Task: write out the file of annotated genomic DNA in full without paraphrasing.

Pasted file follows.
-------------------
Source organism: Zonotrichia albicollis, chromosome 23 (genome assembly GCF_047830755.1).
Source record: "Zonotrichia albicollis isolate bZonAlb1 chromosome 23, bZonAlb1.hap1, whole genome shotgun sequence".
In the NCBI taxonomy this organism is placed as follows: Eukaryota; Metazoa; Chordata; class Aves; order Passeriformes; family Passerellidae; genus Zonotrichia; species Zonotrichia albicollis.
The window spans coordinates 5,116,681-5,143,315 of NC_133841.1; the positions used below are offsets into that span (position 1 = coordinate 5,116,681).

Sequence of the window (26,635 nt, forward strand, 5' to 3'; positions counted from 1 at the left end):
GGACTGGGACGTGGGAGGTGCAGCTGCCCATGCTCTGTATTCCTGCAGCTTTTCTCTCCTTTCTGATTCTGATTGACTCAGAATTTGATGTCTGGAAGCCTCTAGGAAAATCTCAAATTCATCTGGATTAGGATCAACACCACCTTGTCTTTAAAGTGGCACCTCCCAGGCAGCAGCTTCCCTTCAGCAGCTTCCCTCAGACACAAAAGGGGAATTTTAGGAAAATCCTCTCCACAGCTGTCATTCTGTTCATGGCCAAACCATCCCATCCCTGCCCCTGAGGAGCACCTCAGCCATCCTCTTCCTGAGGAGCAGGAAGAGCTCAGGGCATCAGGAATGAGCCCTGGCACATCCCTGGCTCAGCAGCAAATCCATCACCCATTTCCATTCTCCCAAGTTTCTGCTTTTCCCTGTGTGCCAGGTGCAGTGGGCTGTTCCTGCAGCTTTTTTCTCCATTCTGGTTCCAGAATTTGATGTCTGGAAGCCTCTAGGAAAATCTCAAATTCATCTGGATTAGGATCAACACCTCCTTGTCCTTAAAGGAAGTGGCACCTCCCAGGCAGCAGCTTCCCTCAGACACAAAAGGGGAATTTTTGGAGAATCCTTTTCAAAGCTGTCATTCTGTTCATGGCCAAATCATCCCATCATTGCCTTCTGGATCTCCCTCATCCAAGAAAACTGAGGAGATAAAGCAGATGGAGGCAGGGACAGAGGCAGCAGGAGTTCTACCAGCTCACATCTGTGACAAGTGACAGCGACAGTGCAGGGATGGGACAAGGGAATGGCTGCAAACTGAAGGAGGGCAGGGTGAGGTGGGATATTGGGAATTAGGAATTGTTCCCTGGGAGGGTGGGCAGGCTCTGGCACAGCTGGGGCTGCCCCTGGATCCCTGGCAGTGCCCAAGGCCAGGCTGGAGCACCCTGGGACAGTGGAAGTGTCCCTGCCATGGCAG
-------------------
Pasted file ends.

Source organism: Zonotrichia albicollis, chromosome 23 (genome assembly GCF_047830755.1).
Source record: "Zonotrichia albicollis isolate bZonAlb1 chromosome 23, bZonAlb1.hap1, whole genome shotgun sequence".
In the NCBI taxonomy this organism is placed as follows: Eukaryota; Metazoa; Chordata; class Aves; order Passeriformes; family Passerellidae; genus Zonotrichia; species Zonotrichia albicollis.
The window spans coordinates 5,116,681-5,143,315 of NC_133841.1; the positions used below are offsets into that span (position 1 = coordinate 5,116,681).

Sequence of the window (26,635 nt, forward strand, 5' to 3'; positions counted from 1 at the left end):
GGACTGGGACGTGGGAGGTGCAGCTGCCCATGCTCTGTATTCCTGCAGCTTTTCTCTCCTTTCTGATTCTGATTGACTCAGAATTTGATGTCTGGAAGCCTCTAGGAAAATCTCAAATTCATCTGGATTAGGATCAACACCACCTTGTCTTTAAAGTGGCACCTCCCAGGCAGCAGCTTCCCTTCAGCAGCTTCCCTCAGACACAAAAGGGGAATTTTAGGAAAATCCTCTCCACAGCTGTCATTCTGTTCATGGCCAAACCATCCCATCCCTGCCCCTGAGGAGCACCTCAGCCATCCTCTTCCTGAGGAGCAGGAAGAGCTCAGGGCATCAGGAATGAGCCCTGGCACATCCCTGGCTCAGCAGCAAATCCATCACCCATTTCCATTCTCCCAAGTTTCTGCTTTTCCCTGTGTGCCAGGTGCAGTGGGCTGTTCCTGCAGCTTTTTTCTCCATTCTGGTTCCAGAATTTGATGTCTGGAAGCCTCTAGGAAAATCTCAAATTCATCTGGATTAGGATCAACACCTCCTTGTCCTTAAAGGAAGTGGCACCTCCCAGGCAGCAGCTTCCCTCAGACACAAAAGGGGAATTTTTGGAGAATCCTTTTCAAAGCTGTCATTCTGTTCATGGCCAAATCATCCCATCATTGCCTTCTGGATCTCCCTCATCCAAGAAAACTGAGGAGATAAAGCAGATGGAGGCAGGGACAGAGGCAGCAGGAGTTCTACCAGCTCACATCTGTGACAAGTGACAGCGACAGTGCAGGGATGGGACAAGGGAATGGCTGCAAACTGAAGGAGGGCAGGGTGAGGTGGGATATTGGGAATTAGGAATTGTTCCCTGGGAGGGTGGGCAGGCTCTGGCACAGCTGGGGCTGCCCCTGGATCCCTGGCAGTGCCCAAGGCCAGGCTGGAGCACCCTGGGACAGTGGAAGTGTCCCTGCCATGGCAG